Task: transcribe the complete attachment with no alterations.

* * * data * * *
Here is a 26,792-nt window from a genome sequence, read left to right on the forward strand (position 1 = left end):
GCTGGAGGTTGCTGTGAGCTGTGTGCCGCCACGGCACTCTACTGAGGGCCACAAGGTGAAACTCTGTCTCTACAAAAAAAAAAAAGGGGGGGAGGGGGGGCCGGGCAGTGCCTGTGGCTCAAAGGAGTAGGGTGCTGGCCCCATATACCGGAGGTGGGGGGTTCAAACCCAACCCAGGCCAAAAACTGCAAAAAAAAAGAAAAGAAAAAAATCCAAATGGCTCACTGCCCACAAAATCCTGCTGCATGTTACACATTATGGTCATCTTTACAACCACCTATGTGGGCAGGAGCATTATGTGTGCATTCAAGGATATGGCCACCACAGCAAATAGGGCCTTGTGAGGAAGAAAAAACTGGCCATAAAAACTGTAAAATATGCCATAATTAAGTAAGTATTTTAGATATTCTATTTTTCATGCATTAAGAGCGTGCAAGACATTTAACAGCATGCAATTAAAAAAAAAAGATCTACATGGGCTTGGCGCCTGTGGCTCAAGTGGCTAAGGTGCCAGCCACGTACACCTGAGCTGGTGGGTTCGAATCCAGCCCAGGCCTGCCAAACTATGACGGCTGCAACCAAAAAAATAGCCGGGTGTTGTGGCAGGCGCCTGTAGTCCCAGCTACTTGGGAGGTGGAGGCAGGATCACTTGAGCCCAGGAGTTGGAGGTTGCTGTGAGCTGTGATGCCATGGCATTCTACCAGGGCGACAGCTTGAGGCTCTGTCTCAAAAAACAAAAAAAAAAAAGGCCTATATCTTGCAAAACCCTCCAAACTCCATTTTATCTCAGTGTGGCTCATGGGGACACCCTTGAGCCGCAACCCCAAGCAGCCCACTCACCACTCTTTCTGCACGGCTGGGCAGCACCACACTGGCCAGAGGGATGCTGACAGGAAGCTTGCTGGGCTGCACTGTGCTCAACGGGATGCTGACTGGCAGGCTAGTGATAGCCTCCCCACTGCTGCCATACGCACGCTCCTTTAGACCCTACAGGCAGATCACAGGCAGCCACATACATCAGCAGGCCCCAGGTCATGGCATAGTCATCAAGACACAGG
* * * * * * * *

Here is a 26,792-nt window from a genome sequence, read left to right on the forward strand (position 1 = left end):
GCTGGAGGTTGCTGTGAGCTGTGTGCCGCCACGGCACTCTACTGAGGGCCACAAGGTGAAACTCTGTCTCTACAAAAAAAAAAAAGGGGGGGAGGGGGGGCCGGGCAGTGCCTGTGGCTCAAAGGAGTAGGGTGCTGGCCCCATATACCGGAGGTGGGGGGTTCAAACCCAACCCAGGCCAAAAACTGCAAAAAAAAAGAAAAGAAAAAAATCCAAATGGCTCACTGCCCACAAAATCCTGCTGCATGTTACACATTATGGTCATCTTTACAACCACCTATGTGGGCAGGAGCATTATGTGTGCATTCAAGGATATGGCCACCACAGCAAATAGGGCCTTGTGAGGAAGAAAAAACTGGCCATAAAAACTGTAAAATATGCCATAATTAAGTAAGTATTTTAGATATTCTATTTTTCATGCATTAAGAGCGTGCAAGACATTTAACAGCATGCAATTAAAAAAAAAAGATCTACATGGGCTTGGCGCCTGTGGCTCAAGTGGCTAAGGTGCCAGCCACGTACACCTGAGCTGGTGGGTTCGAATCCAGCCCAGGCCTGCCAAACTATGACGGCTGCAACCAAAAAAATAGCCGGGTGTTGTGGCAGGCGCCTGTAGTCCCAGCTACTTGGGAGGTGGAGGCAGGATCACTTGAGCCCAGGAGTTGGAGGTTGCTGTGAGCTGTGATGCCATGGCATTCTACCAGGGCGACAGCTTGAGGCTCTGTCTCAAAAAACAAAAAAAAAAAAGGCCTATATCTTGCAAAACCCTCCAAACTCCATTTTATCTCAGTGTGGCTCATGGGGACACCCTTGAGCCGCAACCCCAAGCAGCCCACTCACCACTCTTTCTGCACGGCTGGGCAGCACCACACTGGCCAGAGGGATGCTGACAGGAAGCTTGCTGGGCTGCACTGTGCTCAACGGGATGCTGACTGGCAGGCTAGTGATAGCCTCCCCACTGCTGCCATACGCACGCTCCTTTAGACCCTACAGGCAGATCACAGGCAGCCACATACATCAGCAGGCCCCAGGTCATGGCATAGTCATCAAGACACAGG